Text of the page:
Our last full day in Iceland was jammed with four unique attractions that make a visit so worthwhile. First was the Deildartunguhver Thermal Spring, the highest flow hot spring in Europe. Set along a small hill, the spring produces 50 gallons a second of 212 degree F. water. It’s then piped as far as 40 miles to provide hot water and heating to homes in two communities.

Boiling hot spring

Boiling hot spring

Iceland’s newest major attraction is the world’s largest man-made ice cave and tunnel. Carved deep into the Langjokull Glacier, the second largest in Europe, the cave extends for 500 yards in a circular route well below the surface of the glacier. Crampons are worn in the constant 32F. temperature. There’s even a wedding chapel and an unexpected large crevasse to cross.

The cave is reached after a long, picturesque climb up the glacier in converted eight-wheeled NATO rocket launchers. Now open for just a year, the engineering and lighting effects in the tunnel are remarkable. As one TripAdvisor guest noted, “I never thought I’d love being inside an ice cube.”

Inside the glacier

Inside the glacier

On the way back to Reykjavik we stopped to admire the unusual Hraunfossar Waterfall. It stretches for 900 yards along a volcanic cliff with the water surging from the lava  rather than from the top of the estuary.

Water through lava

Water through lava

In the evening (this far north, the sun didn’t set until after 11 pm) we had time to visit Thingvellir National Park, site of the original Icelandic Parliament in 930 AD and now a World Heritage Site. Most remarkable is the geology. This area marks a clear divide between the North American and Eurasian tectonic plates and we were able to walk between the two continental plates where fissures had taken place. Even today, North America and Europe are separating by about 2 cm a year and this area is clear evidence of the constant earth movement.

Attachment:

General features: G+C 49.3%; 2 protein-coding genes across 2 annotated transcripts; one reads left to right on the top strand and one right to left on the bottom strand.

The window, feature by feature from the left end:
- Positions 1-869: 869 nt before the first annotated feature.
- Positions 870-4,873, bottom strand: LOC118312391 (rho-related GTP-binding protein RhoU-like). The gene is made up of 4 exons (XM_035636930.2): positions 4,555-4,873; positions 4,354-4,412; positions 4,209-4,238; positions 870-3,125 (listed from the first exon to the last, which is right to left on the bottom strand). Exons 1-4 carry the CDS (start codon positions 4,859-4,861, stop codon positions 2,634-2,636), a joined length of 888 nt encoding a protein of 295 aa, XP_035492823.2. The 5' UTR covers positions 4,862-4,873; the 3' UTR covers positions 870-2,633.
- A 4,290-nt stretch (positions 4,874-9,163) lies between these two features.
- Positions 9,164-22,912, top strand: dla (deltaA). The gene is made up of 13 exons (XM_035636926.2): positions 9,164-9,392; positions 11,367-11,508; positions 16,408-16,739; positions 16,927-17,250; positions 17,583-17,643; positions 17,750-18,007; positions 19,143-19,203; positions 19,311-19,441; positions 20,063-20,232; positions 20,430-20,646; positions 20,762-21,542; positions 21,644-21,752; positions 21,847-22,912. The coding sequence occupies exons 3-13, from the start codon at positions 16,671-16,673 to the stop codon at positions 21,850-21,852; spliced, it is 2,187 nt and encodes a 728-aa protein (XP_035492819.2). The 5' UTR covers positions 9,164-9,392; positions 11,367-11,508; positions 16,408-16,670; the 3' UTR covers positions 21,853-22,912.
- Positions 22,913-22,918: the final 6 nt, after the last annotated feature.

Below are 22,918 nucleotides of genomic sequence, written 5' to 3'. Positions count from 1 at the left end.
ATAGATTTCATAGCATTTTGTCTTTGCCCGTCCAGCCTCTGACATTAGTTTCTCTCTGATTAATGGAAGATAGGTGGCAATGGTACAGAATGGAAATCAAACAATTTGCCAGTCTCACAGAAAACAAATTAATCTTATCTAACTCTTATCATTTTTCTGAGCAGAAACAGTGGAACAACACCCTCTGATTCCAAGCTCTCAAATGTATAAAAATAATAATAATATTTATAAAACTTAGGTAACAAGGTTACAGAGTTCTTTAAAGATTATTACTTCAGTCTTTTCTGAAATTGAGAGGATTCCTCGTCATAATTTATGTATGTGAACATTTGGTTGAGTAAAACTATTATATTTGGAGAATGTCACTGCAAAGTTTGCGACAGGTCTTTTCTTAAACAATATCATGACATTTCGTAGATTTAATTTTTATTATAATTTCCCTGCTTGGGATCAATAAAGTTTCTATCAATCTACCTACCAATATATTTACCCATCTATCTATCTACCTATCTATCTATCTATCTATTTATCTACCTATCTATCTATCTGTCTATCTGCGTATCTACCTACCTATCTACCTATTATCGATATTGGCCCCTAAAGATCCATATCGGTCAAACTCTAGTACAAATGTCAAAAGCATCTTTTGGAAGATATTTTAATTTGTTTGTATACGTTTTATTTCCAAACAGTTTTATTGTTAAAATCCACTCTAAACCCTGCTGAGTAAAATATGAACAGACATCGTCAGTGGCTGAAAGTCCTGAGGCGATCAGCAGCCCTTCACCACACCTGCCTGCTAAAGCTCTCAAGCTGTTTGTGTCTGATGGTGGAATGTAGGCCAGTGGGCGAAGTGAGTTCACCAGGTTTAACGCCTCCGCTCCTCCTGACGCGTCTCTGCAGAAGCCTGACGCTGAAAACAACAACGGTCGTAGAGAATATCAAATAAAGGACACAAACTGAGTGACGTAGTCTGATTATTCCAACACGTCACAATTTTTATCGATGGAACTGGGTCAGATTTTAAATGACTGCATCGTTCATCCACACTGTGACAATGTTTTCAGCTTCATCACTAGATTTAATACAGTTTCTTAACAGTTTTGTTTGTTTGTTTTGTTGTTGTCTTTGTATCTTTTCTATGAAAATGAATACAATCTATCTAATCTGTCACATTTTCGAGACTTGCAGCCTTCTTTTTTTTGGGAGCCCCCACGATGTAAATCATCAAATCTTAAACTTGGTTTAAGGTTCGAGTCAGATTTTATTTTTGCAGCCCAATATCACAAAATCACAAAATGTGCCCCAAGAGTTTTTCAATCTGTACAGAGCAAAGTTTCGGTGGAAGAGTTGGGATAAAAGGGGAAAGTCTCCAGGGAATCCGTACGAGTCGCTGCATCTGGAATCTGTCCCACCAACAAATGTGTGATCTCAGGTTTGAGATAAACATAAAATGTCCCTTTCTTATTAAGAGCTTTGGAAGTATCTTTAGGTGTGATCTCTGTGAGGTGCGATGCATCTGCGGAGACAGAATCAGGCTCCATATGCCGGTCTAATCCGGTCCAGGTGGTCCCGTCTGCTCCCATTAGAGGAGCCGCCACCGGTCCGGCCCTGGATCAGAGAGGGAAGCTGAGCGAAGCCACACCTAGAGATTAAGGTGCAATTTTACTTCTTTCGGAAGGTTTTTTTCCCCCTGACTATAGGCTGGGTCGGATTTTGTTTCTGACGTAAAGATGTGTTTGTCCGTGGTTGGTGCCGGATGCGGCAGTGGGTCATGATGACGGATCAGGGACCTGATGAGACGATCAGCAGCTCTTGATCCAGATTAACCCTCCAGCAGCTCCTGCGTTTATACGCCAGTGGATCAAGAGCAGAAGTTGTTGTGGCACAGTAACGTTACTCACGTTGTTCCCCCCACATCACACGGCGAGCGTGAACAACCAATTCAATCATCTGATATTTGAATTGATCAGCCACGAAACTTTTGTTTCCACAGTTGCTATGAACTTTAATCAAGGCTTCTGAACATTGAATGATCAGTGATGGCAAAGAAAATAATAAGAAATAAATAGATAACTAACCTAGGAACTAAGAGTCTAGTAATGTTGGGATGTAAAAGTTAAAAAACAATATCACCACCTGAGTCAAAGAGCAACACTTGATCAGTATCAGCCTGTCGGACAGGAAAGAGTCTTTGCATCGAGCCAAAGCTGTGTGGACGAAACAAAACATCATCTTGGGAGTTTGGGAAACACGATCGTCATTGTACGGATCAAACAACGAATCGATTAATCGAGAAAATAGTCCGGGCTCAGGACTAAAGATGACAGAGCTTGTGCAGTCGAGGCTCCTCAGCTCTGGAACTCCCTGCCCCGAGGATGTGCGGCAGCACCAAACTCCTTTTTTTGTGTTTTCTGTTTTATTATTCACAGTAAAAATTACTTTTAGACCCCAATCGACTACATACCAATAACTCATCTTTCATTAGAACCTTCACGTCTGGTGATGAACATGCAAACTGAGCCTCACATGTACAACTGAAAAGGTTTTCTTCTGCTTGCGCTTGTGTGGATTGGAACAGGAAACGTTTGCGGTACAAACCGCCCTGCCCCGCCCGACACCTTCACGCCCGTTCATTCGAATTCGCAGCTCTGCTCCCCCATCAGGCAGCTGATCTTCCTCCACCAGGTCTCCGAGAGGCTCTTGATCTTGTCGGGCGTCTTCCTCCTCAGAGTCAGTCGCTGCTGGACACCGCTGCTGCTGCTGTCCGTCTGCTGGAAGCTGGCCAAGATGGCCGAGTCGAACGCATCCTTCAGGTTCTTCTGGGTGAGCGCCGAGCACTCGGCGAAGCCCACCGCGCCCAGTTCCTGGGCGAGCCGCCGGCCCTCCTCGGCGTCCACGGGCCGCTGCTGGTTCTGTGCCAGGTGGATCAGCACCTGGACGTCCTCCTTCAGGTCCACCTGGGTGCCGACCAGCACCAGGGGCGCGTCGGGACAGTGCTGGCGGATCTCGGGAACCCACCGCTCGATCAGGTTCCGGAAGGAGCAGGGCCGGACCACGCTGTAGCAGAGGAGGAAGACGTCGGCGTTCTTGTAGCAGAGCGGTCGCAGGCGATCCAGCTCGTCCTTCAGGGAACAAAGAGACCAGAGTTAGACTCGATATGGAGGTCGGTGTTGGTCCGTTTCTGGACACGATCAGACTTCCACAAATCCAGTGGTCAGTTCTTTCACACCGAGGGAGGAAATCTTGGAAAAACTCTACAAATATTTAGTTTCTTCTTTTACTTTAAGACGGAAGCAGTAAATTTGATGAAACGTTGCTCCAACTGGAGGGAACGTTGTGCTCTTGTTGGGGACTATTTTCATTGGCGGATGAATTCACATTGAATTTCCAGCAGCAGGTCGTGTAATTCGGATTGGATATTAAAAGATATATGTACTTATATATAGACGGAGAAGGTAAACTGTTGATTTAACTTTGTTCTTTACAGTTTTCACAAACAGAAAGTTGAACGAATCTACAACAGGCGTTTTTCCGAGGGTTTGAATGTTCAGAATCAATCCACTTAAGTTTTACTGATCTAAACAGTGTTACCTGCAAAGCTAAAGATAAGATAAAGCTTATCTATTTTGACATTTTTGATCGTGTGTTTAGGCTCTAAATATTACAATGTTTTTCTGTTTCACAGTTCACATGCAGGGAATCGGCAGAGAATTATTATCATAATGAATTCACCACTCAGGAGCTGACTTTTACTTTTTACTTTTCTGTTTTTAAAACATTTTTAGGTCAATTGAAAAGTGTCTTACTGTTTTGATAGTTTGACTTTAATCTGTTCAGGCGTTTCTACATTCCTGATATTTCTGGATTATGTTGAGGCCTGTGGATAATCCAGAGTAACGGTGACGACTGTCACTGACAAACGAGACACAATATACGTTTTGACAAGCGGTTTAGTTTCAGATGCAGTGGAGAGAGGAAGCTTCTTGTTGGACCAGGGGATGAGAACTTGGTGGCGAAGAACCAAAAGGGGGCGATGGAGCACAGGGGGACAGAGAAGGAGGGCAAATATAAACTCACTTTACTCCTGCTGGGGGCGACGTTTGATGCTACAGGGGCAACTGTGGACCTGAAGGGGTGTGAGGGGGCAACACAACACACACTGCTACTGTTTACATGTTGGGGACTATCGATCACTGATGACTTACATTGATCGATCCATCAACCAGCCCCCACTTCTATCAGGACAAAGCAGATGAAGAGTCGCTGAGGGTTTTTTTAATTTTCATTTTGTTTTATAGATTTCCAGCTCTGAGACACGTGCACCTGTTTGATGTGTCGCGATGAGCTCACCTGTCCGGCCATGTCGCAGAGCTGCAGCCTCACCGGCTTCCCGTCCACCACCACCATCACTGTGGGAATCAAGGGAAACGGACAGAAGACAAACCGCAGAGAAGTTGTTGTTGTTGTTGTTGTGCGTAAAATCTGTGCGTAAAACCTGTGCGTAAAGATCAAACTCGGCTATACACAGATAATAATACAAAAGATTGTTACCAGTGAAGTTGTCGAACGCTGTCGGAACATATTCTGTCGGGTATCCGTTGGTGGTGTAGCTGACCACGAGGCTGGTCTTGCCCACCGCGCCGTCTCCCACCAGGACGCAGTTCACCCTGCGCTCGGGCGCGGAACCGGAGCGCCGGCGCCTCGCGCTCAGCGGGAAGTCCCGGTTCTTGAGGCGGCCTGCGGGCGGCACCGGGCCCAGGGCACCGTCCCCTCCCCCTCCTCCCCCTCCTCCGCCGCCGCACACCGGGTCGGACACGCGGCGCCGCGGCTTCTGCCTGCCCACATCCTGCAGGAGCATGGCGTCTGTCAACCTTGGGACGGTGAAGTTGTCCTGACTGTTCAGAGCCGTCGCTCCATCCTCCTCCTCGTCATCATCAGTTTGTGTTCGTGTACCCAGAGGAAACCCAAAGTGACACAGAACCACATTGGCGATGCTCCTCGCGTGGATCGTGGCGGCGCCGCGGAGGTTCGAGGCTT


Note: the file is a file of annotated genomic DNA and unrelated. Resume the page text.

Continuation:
Tectonic plates North America and Europe

Tectonic plates North America and Europe

On the way to the airport and our return Icelandair flight, we stopped at one of Iceland’s premier attractions, The Blue Lagoon. The blue-tinged water in this huge, steaming man-made pool set in a lava wilderness, is first a superheated mix of sea and fresh water forced through lava from more than a mile below the surface where it picks up silica and minerals. It then passes through a nearby turbine for electricity and ends up in the Blue Lagoon at a constant 100 F. The silica and minerals are considered therapeutic.

Blue Lagoon Thermal Pool

Blue Lagoon Thermal Pool

The Blue Lagoon set-up is very modern and efficient with changing rooms, lockers and showers plus an excellent restaurant called Lava. Guests can enjoy five star cuisine (our fish and lamb were among the best we’ve ever enjoyed) while in their bathrobes.

Lava: Bathrobe dining

Lava: Bathrobe dining

Iceland, with its unique volcanic vistas and unmatched natural beauty, has been a popular fantasy and sci-fi filming location since the 1920s. But the popularity of Game of Thrones with its wild and mystical Icelandic backdrops offers visitors another reason to visit this land of ice, snow, pastoral scenes and peaceful people. Little wonder it’s a “hot” destination for North Americans.


John and Sandra Nowlan are travel and food writers based in Halifax, Nova Scotia. 

Disclosure: The Nowlans visit to Iceland was sponsored in part by Icelandair.

**All photo credits: John and Sandra Nowlan


IF YOU GO

Icelandair

Icelandair_US

 

 


Google Map of Iceland

Google Map of Iceland

Google Map of Iceland


Previously on More Time to Travel: Iceland awaits the over-50 traveler

  • Reply
    Gina Gomez
    June 20, 2016 at 10:14 pm

    Though the temperature is too cold still the views and experience are blistering.

Leave a Reply

Share
Tweet
Share
Pin
Flip